| Nåmúþ |
|Period||c. 2000 YP|
|Spoken in||Southern Huyfárah, northern Kasca|
|Writing system|| adapted |
|Classification|| Edastean |
|Basic word order||AuxSVO|
|Created by||Dē Graut Bʉr|
By this time, Múþ is by far the biggest and most influential city of Huyfárah, and the de facto capital of the Union of Huyfárah and Kasca (Nåmúþ: Šels Nåhuvǻr å Naxóšt, informally just ze Šels), which consists of various city-states which retain some degree of autonomy. Because of the great influence of Múþ, Nåmúþ is the lingua franca of the region and in some areas, particularly in Kasca, it is replacing the local languages.
- 1 Sound changes
- 2 Phonology
- 3 Morphology
- 4 Syntax
- 5 Sample
- 6 Lexicon
- Following a tendency in Namɨdu, /ɨ/ merges with /u/ if the following syllable contains an /u/ or a /w/, with /i/ at the end of a word and /ɛ/ otherwise.
- A little later, a similar change affects other vowels. /ɔ/ and /a/ are consistently rounded to /ɒ/, but /ɛ/ and /i/ are only sporadically rounded.
- /w/ rounds following vowels, /j/ fronts them, and /ɥ/ does both. /ɥ/ is then dropped, but /j/ and /w/ are kept.
- /ɔ/ is unrounded to /ʌ/ in a non-rounding environment.
- /ʟ/ becomes /x/ through /ɰ/.
- Intervocalic stops (including geminates) become fricatives. Somewhere in the development of Nåmúþ intervocalic /w j/ disappeared; this may have happened at the same time as the lenition of stops.
- /ð ɣ/ merge with their voiceless counterparts /θ x/. /w dz/ merge with /v z/.
- Stressed vowels get a high tone in open syllables. Geminated consonants block this change but are simplified afterwards, phonemicising this change.
- A few common words with geminated consonants seem to have simplified them before this change.
- Monosyllabic words always have low tone.
- Syncope of unstressed vowels:
- Final vowels are always dropped; if this creates an illegal cluster it is metathesised.
- /j v/ can vocalise to /i u/ is an adjacent vowel is dropped.
- As a consequence of this change, most words have become stressed on the final syllable. This rule is generalised to all words.
- Initial vowels are never dropped.
- Final consonants are devoiced.
- /ts/ becomes /ʃ/.
- /s z/ become /ʃ ʒ/ before /i/.
- /sj zj/ become /ʃ ʒ/, any nasal + /j/ combination becomes /ɲ/.
- /hj/ becomes /ʃ/ in the standard variety, though some other dialects turn it into a distinct /ç/ phoneme.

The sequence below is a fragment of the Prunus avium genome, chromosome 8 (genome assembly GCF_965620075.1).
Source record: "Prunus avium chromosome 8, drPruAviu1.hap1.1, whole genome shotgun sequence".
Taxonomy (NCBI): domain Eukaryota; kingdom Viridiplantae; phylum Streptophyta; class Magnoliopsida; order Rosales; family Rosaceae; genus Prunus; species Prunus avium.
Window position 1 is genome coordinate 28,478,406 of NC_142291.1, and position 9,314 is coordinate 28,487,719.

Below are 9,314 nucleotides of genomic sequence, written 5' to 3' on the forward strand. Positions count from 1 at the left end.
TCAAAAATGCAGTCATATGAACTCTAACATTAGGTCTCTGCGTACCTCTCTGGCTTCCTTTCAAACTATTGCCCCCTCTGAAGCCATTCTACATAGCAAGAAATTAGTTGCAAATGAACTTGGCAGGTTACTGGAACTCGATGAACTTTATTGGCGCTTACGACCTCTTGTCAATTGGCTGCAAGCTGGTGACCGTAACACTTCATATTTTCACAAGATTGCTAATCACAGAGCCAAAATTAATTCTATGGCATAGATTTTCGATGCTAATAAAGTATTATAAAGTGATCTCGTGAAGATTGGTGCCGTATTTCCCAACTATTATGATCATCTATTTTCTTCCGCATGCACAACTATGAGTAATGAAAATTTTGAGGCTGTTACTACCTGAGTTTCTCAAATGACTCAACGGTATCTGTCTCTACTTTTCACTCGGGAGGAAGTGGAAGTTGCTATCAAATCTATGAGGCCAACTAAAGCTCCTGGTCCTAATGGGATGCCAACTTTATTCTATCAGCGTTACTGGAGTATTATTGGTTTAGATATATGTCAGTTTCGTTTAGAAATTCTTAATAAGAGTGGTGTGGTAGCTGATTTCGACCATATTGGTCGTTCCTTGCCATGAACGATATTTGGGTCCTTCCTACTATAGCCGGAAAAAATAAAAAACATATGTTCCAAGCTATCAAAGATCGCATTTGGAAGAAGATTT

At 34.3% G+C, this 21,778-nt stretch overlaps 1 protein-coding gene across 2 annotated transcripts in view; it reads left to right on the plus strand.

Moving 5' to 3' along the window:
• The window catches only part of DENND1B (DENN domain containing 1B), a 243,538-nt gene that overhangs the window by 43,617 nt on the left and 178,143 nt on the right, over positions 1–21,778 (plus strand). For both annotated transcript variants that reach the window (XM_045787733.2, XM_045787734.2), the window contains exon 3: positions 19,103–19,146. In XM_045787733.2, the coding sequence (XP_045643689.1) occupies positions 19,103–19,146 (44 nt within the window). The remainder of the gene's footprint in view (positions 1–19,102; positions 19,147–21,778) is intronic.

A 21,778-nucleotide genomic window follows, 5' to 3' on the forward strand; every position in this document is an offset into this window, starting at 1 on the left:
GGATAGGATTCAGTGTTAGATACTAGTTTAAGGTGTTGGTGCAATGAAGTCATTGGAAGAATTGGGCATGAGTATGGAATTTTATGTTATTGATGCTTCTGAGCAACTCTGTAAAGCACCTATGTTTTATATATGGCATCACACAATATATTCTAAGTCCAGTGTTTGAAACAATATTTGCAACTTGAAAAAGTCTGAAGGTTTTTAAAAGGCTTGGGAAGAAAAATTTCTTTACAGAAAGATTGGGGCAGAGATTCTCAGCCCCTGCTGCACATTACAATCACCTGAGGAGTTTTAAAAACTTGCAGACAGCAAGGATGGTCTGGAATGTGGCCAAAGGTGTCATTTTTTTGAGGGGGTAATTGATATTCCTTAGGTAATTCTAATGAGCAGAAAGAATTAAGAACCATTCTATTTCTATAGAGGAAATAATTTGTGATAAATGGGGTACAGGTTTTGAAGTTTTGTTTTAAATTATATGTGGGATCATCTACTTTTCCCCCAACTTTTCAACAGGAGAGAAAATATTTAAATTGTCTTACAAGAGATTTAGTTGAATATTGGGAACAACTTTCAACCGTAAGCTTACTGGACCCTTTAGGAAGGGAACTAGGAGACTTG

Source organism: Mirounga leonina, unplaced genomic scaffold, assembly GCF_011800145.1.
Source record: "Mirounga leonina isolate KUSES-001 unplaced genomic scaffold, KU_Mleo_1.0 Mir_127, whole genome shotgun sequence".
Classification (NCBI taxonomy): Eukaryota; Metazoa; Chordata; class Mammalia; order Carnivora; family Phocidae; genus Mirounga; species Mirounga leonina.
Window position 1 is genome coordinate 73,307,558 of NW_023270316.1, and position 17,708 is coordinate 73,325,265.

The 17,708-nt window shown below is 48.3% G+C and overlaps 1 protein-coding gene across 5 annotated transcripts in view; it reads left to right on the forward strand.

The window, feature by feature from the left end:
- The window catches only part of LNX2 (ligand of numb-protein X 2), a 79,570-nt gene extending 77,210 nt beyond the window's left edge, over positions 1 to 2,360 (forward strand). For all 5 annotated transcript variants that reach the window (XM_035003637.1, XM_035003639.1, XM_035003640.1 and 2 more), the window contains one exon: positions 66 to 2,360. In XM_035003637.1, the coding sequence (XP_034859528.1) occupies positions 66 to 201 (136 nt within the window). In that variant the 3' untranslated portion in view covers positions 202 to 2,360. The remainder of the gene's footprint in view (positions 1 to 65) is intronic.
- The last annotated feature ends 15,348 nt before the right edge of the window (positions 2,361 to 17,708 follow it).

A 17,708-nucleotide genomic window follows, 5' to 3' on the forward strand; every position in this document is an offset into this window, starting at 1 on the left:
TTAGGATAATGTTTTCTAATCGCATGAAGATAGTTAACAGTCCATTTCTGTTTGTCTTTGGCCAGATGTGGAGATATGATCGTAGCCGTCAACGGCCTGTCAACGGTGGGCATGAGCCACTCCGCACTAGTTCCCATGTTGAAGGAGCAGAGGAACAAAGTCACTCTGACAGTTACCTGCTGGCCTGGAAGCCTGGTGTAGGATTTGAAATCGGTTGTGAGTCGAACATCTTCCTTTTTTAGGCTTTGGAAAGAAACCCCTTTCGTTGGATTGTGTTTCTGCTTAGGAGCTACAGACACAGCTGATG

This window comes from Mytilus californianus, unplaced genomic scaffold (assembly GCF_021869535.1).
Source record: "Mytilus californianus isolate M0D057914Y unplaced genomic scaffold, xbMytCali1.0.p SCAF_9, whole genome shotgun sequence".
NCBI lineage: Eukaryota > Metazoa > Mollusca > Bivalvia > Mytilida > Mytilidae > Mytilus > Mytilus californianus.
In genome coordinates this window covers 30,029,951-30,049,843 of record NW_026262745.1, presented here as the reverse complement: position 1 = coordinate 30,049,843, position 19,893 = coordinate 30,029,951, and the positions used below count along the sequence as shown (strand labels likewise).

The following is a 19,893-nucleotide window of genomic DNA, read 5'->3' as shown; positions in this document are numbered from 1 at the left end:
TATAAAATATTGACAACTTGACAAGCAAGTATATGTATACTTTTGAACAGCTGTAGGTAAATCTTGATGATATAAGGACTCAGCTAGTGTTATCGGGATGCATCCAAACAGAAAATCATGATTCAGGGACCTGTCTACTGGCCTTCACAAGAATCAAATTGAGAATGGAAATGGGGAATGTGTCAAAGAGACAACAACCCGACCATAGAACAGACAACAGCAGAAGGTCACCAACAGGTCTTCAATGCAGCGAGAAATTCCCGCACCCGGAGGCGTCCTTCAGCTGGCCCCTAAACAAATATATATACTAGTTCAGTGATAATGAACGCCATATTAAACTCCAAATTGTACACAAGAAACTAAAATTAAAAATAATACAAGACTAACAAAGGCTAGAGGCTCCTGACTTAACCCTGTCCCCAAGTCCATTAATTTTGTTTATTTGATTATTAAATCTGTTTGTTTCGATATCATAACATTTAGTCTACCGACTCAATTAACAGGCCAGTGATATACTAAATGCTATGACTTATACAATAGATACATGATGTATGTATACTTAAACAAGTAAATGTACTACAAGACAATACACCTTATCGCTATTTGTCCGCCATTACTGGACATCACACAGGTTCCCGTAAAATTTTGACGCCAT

- Remaining /j/ is dropped.
- Word-final /x/ is hardened to /k/.
|Nasal||m /m/||n /n/||ñ /ɲ/||(ñ /ŋ/)|
|Plosive||p b /p b/||t d /t d/||k g /k g/|
|Fricative||f v /f v/||þ /θ/||s z /s z/||š ž /ʃ ʒ/||x /x/||h /h/|
|High||i y /i y/||u /u/|
|Mid||e ö /ɛ œ/||o /ʌ/|
|Low||a /a/||å /ɒ/|
Nåmúþ is a tonal language with two tones: high and low. High tone is indicated with an acute accent (but /œ́/ is written ő), and low tone is not indicated in the orthography. A high-tone word following another high-tone word is pronounced with a somewhat higher tone, and similarly a low-tone word following another low-tone word is pronounced somewhat lower. A word following one with the opposite tone is pronounced with a medium tone.
Stress is on the final syllable.
/ŋ/ is not phonemic, as it only occurs before other velars. As in Namɨdu, it is analysed as an allophone of /ɲ/ and therefore it is written ñ.
/θ/ and /x/ never appear word-initially, whereas /h/ only appears morpheme-initially, thus making the contrast between /h/ and /x/ very marginal. In addition, some speakers drop /h/ in prefixed forms, which means that for them there is no environment at all in which /h/ and /x/ are contrastive.
- Plural is marked with the prefix s- or z-, depending on the voicing of the initial consonant. Before a sibilant, ka-/kå- is used instead.
- The genitive, dative, essive and locative cases are marked with the prefixes na-/nå-, i-, a-/å- and mu- respectively. If the root begins with a single consonant (that is, not a cluster), a consonant mutation takes place which changes /p b f t d k g/ to /f v v þ þ x Ø/ respectively. The word gon "elder brother" in addition features an irregular vowel change.
- Before vowels, the case prefixes become nåv-, im-, åv- and muv- respectively.
- Some prefixes have two forms, one with -å- and one with -a-. The form with -å- is used if the next syllable contains any of /u ɒ v/ and the form with -a- is used otherwise.
- Some speakers drop word-initial h after a prefix. The standard language however only does this after the plural prefix, keeping it in all the singular case forms.
The nominative/accusative distinction of Namɨdu was dropped, and a new locative case was acquired through the preposition mu. The irregular vowel change in gon results from the historical fronting of vowels after /j/; similar vowel changes historically affected other nouns but those have since been reverted by analogy.
A and ok and their case-forms can only refer to people.
The sound changes made several of the genitive and dative pronouns sound similar, if not identical. In the genitive, they were disambiguated by adding a nominative pronoun which eventually fused with the original genitive. New dative pronouns were invented by adding the regular dative prefixes to the nominative pronouns and then dropping the i-.
- mý and míf no, none
- mos some, few
- vőf many, most
- ek all
There are two demonstrative pronouns, vǻs (this) and zes (that). These inflect for case and number, just like nouns. Zes is also used as a definite article. When used as a definite article, the final -s is dropped if the following word begins with a vowel.